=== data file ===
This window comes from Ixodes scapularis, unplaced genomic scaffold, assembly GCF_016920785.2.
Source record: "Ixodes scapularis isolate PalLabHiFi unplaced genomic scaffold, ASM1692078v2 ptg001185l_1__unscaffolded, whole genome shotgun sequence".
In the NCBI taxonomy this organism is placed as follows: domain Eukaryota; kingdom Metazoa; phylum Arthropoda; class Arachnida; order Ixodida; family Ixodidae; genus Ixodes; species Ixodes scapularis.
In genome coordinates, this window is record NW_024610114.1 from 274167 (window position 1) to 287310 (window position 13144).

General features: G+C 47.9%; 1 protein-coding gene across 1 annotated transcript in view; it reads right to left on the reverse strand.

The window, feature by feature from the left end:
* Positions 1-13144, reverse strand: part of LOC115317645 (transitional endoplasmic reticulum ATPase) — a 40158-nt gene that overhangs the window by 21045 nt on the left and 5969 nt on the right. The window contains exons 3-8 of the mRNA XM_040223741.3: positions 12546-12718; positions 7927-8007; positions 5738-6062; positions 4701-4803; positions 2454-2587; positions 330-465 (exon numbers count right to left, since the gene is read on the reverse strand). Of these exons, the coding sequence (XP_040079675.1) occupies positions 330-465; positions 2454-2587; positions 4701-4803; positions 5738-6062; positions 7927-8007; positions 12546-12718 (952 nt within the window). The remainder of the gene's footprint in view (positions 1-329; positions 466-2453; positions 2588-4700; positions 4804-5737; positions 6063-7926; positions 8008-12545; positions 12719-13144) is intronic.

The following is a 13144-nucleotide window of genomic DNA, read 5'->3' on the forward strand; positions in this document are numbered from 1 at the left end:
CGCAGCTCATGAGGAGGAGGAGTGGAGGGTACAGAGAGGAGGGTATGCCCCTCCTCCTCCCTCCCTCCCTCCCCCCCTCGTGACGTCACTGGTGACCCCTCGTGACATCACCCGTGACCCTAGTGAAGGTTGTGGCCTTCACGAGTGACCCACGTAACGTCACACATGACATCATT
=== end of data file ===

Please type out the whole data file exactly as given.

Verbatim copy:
This window comes from Ixodes scapularis, unplaced genomic scaffold, assembly GCF_016920785.2.
Source record: "Ixodes scapularis isolate PalLabHiFi unplaced genomic scaffold, ASM1692078v2 ptg001185l_1__unscaffolded, whole genome shotgun sequence".
In the NCBI taxonomy this organism is placed as follows: domain Eukaryota; kingdom Metazoa; phylum Arthropoda; class Arachnida; order Ixodida; family Ixodidae; genus Ixodes; species Ixodes scapularis.
In genome coordinates, this window is record NW_024610114.1 from 274167 (window position 1) to 287310 (window position 13144).

General features: G+C 47.9%; 1 protein-coding gene across 1 annotated transcript in view; it reads right to left on the reverse strand.

The window, feature by feature from the left end:
* Positions 1-13144, reverse strand: part of LOC115317645 (transitional endoplasmic reticulum ATPase) — a 40158-nt gene that overhangs the window by 21045 nt on the left and 5969 nt on the right. The window contains exons 3-8 of the mRNA XM_040223741.3: positions 12546-12718; positions 7927-8007; positions 5738-6062; positions 4701-4803; positions 2454-2587; positions 330-465 (exon numbers count right to left, since the gene is read on the reverse strand). Of these exons, the coding sequence (XP_040079675.1) occupies positions 330-465; positions 2454-2587; positions 4701-4803; positions 5738-6062; positions 7927-8007; positions 12546-12718 (952 nt within the window). The remainder of the gene's footprint in view (positions 1-329; positions 466-2453; positions 2588-4700; positions 4804-5737; positions 6063-7926; positions 8008-12545; positions 12719-13144) is intronic.

The following is a 13144-nucleotide window of genomic DNA, read 5'->3' on the forward strand; positions in this document are numbered from 1 at the left end:
CGCAGCTCATGAGGAGGAGGAGTGGAGGGTACAGAGAGGAGGGTATGCCCCTCCTCCTCCCTCCCTCCCTCCCCCCCTCGTGACGTCACTGGTGACCCCTCGTGACATCACCCGTGACCCTAGTGAAGGTTGTGGCCTTCACGAGTGACCCACGTAACGTCACACATGACATCATT